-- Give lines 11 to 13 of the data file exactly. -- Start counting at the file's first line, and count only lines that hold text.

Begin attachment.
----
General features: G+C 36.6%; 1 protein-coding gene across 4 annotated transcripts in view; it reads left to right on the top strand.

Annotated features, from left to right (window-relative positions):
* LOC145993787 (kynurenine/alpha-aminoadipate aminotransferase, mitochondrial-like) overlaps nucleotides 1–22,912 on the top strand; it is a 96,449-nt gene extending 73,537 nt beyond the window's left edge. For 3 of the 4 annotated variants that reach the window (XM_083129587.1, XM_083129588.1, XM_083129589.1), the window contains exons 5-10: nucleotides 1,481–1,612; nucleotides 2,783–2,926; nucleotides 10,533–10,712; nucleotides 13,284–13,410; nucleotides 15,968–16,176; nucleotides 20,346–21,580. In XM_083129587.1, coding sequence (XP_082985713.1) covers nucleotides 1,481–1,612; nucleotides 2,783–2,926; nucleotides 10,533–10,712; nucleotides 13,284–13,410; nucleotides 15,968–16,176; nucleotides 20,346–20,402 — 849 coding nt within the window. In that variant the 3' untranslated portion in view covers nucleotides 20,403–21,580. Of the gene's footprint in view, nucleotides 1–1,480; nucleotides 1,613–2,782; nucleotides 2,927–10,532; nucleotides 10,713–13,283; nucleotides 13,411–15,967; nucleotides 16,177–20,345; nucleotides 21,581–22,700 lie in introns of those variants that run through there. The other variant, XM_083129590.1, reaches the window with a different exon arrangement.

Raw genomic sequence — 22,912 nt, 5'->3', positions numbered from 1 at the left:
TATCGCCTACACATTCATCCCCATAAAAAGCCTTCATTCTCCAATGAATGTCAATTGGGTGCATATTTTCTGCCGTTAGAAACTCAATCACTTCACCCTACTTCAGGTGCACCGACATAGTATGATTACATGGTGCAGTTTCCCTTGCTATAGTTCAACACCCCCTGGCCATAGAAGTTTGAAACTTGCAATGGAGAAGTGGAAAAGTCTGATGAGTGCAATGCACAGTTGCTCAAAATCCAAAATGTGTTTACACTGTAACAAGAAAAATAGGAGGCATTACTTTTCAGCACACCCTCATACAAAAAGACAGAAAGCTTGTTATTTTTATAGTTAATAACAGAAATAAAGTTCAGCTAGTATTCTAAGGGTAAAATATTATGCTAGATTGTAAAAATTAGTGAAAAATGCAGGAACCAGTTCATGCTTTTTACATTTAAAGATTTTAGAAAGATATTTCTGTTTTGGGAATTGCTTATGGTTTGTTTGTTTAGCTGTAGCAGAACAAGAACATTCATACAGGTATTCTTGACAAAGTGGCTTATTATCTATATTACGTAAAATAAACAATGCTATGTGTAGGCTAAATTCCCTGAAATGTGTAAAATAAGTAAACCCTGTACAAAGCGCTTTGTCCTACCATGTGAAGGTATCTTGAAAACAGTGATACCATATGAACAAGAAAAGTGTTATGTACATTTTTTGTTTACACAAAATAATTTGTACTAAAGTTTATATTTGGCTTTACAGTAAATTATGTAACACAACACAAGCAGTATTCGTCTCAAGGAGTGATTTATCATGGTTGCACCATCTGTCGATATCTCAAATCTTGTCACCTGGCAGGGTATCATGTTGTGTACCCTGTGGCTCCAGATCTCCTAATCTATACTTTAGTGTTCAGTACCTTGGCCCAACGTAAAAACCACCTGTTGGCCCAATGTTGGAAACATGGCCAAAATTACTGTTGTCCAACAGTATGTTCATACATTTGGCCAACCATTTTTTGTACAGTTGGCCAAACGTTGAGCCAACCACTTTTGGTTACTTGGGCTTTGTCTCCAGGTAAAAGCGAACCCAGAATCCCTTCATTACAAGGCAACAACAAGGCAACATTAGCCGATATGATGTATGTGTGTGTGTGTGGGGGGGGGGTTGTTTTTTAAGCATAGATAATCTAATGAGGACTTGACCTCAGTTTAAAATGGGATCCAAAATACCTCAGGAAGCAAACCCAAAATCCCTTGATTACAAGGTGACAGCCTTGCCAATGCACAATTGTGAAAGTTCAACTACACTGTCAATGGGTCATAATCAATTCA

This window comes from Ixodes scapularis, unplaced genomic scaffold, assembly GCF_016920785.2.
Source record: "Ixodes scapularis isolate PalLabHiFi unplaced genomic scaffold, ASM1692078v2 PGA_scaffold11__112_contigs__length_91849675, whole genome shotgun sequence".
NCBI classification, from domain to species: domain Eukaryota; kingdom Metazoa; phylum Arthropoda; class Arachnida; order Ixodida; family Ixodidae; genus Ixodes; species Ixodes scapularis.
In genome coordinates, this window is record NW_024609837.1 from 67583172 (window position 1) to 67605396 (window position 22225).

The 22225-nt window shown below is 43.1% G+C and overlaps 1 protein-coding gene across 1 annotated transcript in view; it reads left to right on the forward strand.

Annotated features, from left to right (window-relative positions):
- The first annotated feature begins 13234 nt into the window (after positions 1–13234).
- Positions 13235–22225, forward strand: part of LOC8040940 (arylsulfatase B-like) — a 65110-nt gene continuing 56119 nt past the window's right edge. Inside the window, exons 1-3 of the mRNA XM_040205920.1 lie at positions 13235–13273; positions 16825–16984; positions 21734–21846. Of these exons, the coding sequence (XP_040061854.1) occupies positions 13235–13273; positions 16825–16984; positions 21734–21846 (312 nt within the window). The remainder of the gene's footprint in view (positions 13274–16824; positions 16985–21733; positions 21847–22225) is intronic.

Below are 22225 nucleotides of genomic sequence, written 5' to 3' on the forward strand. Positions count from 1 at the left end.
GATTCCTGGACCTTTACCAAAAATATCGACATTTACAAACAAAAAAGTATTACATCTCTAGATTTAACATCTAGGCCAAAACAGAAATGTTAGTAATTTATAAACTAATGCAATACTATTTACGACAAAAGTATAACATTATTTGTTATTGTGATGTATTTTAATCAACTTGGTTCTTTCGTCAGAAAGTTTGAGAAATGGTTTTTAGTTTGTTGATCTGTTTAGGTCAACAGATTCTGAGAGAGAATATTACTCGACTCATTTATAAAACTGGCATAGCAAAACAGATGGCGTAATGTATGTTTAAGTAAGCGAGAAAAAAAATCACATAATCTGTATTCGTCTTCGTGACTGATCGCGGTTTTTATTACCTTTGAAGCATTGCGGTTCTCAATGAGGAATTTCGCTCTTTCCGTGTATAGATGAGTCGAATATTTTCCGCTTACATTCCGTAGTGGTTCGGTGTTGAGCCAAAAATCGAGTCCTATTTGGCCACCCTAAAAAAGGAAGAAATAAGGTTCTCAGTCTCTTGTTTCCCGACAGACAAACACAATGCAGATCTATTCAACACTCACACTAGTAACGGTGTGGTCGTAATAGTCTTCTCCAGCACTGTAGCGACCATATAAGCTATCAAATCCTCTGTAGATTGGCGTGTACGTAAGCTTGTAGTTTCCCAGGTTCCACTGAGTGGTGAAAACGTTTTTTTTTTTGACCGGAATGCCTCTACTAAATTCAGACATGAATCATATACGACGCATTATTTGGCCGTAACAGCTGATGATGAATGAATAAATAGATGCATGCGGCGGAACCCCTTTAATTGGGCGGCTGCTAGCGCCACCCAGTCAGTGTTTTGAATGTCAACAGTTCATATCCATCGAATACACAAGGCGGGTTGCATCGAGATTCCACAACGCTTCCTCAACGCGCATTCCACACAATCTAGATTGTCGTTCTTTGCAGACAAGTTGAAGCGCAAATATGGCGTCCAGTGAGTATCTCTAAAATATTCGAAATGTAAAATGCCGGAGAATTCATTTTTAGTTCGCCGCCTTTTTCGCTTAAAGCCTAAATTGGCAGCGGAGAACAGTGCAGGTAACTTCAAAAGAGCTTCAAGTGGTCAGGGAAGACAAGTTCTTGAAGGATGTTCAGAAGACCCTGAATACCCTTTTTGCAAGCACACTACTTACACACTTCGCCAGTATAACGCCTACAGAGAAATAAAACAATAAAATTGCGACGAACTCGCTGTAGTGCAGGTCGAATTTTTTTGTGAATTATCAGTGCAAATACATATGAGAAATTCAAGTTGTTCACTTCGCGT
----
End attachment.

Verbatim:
Annotated features, from left to right (window-relative positions):
- The first annotated feature begins 13234 nt into the window (after positions 1–13234).
- Positions 13235–22225, forward strand: part of LOC8040940 (arylsulfatase B-like) — a 65110-nt gene continuing 56119 nt past the window's right edge. Inside the window, exons 1-3 of the mRNA XM_040205920.1 lie at positions 13235–13273; positions 16825–16984; positions 21734–21846. Of these exons, the coding sequence (XP_040061854.1) occupies positions 13235–13273; positions 16825–16984; positions 21734–21846 (312 nt within the window). The remainder of the gene's footprint in view (positions 13274–16824; positions 16985–21733; positions 21847–22225) is intronic.